CBI need not take orders from political masters: SC
Angry over alleged political interference in the coal scam, the SC on Tuesday slammed the CBI for keeping it in the dark about having shared a draft copy of its probe report with the government. HT reports.5 questions for CBIdelhi Updated: May 01, 2013 07:42 IST
Angry over alleged political interference in the coal blocks allocation scam, the Supreme Court on Tuesday slammed the Central Bureau of Investigation (CBI) for keeping it in the dark about having shared a draft copy of its probe report with the government.
Dismayed at the CBI breaking its trust, the court directed the agency's director Ranjit Sinha to file a "truthful affidavit" by May 6 disclosing why the law officer representing it had made a misleading statement in the court on March 12 that the status report on the coalgate probe was not shared with anyone.
The top court said sharing of information with the government about the investigation had "shaken the entire process", and the CBI need not take any instructions from "political masters".
"Our first exercise will be to liberate CBI from political interference," said a three-judge bench headed by justice RM Lodha.The proceedings in the Supreme Court kept the government firmly on the back foot and its discomfiture will continue at least until the next hearing on May 8 at which the CBI has to answer the key question of who asked it to make changes, if any, in the draft status report submitted in the court.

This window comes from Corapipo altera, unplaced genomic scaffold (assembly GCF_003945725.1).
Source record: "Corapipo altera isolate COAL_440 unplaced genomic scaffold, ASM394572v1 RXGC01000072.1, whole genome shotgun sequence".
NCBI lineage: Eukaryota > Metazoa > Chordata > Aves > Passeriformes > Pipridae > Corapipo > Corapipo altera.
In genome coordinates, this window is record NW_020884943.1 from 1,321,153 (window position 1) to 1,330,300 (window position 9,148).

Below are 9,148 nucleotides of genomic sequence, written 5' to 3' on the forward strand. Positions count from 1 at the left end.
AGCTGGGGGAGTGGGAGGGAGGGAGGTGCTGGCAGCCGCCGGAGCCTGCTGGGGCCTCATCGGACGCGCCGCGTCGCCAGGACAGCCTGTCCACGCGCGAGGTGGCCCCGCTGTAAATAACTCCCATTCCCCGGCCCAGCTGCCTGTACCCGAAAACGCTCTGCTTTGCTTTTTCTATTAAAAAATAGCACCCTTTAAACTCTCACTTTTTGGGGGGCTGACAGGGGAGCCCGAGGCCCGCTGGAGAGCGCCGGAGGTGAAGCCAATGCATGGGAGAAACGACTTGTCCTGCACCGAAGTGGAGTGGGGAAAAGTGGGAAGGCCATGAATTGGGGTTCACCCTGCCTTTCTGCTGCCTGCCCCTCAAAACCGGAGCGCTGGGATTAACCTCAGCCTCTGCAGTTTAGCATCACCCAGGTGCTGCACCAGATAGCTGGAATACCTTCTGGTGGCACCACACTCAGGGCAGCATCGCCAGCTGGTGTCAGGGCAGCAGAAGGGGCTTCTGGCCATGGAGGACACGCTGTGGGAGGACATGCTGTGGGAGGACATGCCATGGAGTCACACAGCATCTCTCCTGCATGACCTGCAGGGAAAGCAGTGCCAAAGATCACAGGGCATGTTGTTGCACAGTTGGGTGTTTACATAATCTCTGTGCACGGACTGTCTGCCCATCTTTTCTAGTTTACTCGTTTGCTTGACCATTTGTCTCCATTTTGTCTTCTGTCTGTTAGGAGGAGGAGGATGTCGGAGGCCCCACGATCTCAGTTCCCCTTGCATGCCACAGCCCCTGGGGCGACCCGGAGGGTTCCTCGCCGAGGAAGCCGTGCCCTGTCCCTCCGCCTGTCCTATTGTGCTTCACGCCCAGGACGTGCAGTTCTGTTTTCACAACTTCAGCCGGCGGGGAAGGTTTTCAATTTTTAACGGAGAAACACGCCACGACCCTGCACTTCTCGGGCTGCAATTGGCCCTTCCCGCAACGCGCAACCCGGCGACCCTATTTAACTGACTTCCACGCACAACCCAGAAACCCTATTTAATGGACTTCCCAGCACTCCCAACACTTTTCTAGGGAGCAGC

Law minister Ashwani Kumar, said to have seen the draft report, is under increasing pressure to quit, though Prime Minister Manmohan Singh has stood by him so far.
In a brief response to the court's comments on Tuesday, the PM said any action required on the court's observations would be taken after he has studied them.
The Opposition mounted a fresh offensive, demanding Singh's resignation, with its leader in the Lok Sabha, Sushma Swaraj, saying the government was defenceless.
Other parties sought a discussion in Parliament, which was, predictably, disrupted over the issue.
The raging controversy claimed its first scalp with additional solicitor general Harin Raval, who has been representing the CBI, resigning within hours of the court wanting to know why he had misled it.
Raval has charged his boss, attorney general GE Vahanvati, with trying to influence the probe report and attempting to make him a scapegoat.
The CBI will now be represented by senior counsel UU Lalit in the high-profile case.
The court also rapped the coal ministry for not providing relevant documents sought by the CBI despite repeated reminders.
At the end of a two-hour hearing, the bench ordered the CBI director to also explain why the sealed report was silent about the meeting between him, Ashwani Kumar and joint secretary-level officials from the coal ministry and the prime minister's office (PMO).
It wanted to know the names of the two joint secretaries. Vahanvati said he was not aware of the contents of the draft report, shared with the law minister, PMO and coal ministry.
"I never had a copy of the status report. I do not have the copy even today," he said.
"Oh, really?" said Prashant Bhushan, the lawyer for the NGO that has filed a petition alleging government interference.
This provoked laughter in court, breaking the tense atmosphere.